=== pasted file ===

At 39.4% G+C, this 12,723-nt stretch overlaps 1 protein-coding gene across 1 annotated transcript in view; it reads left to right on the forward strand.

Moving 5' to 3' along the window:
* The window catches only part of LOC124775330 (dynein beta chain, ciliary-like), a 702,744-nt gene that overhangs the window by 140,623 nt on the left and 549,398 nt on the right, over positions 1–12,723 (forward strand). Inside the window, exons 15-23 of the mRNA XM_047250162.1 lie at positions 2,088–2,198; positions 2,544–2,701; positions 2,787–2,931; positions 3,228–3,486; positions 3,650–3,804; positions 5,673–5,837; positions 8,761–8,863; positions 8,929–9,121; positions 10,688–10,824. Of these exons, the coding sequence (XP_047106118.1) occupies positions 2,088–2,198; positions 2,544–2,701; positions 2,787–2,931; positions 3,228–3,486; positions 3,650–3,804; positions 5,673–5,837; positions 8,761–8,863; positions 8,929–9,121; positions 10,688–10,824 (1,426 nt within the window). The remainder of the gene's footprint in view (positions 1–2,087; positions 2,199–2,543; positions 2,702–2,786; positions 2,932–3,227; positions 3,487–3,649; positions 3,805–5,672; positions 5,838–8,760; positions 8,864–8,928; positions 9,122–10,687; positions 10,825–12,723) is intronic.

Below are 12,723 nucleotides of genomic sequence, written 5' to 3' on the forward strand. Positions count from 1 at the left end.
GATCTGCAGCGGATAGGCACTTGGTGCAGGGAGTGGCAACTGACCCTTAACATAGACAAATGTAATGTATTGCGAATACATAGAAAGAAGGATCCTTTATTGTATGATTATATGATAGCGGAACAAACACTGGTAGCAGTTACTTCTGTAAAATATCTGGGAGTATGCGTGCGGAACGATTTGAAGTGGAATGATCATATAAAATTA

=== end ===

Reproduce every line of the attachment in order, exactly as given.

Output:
At 39.4% G+C, this 12,723-nt stretch overlaps 1 protein-coding gene across 1 annotated transcript in view; it reads left to right on the forward strand.

Moving 5' to 3' along the window:
* The window catches only part of LOC124775330 (dynein beta chain, ciliary-like), a 702,744-nt gene that overhangs the window by 140,623 nt on the left and 549,398 nt on the right, over positions 1–12,723 (forward strand). Inside the window, exons 15-23 of the mRNA XM_047250162.1 lie at positions 2,088–2,198; positions 2,544–2,701; positions 2,787–2,931; positions 3,228–3,486; positions 3,650–3,804; positions 5,673–5,837; positions 8,761–8,863; positions 8,929–9,121; positions 10,688–10,824. Of these exons, the coding sequence (XP_047106118.1) occupies positions 2,088–2,198; positions 2,544–2,701; positions 2,787–2,931; positions 3,228–3,486; positions 3,650–3,804; positions 5,673–5,837; positions 8,761–8,863; positions 8,929–9,121; positions 10,688–10,824 (1,426 nt within the window). The remainder of the gene's footprint in view (positions 1–2,087; positions 2,199–2,543; positions 2,702–2,786; positions 2,932–3,227; positions 3,487–3,649; positions 3,805–5,672; positions 5,838–8,760; positions 8,864–8,928; positions 9,122–10,687; positions 10,825–12,723) is intronic.

Below are 12,723 nucleotides of genomic sequence, written 5' to 3' on the forward strand. Positions count from 1 at the left end.
GATCTGCAGCGGATAGGCACTTGGTGCAGGGAGTGGCAACTGACCCTTAACATAGACAAATGTAATGTATTGCGAATACATAGAAAGAAGGATCCTTTATTGTATGATTATATGATAGCGGAACAAACACTGGTAGCAGTTACTTCTGTAAAATATCTGGGAGTATGCGTGCGGAACGATTTGAAGTGGAATGATCATATAAAATTA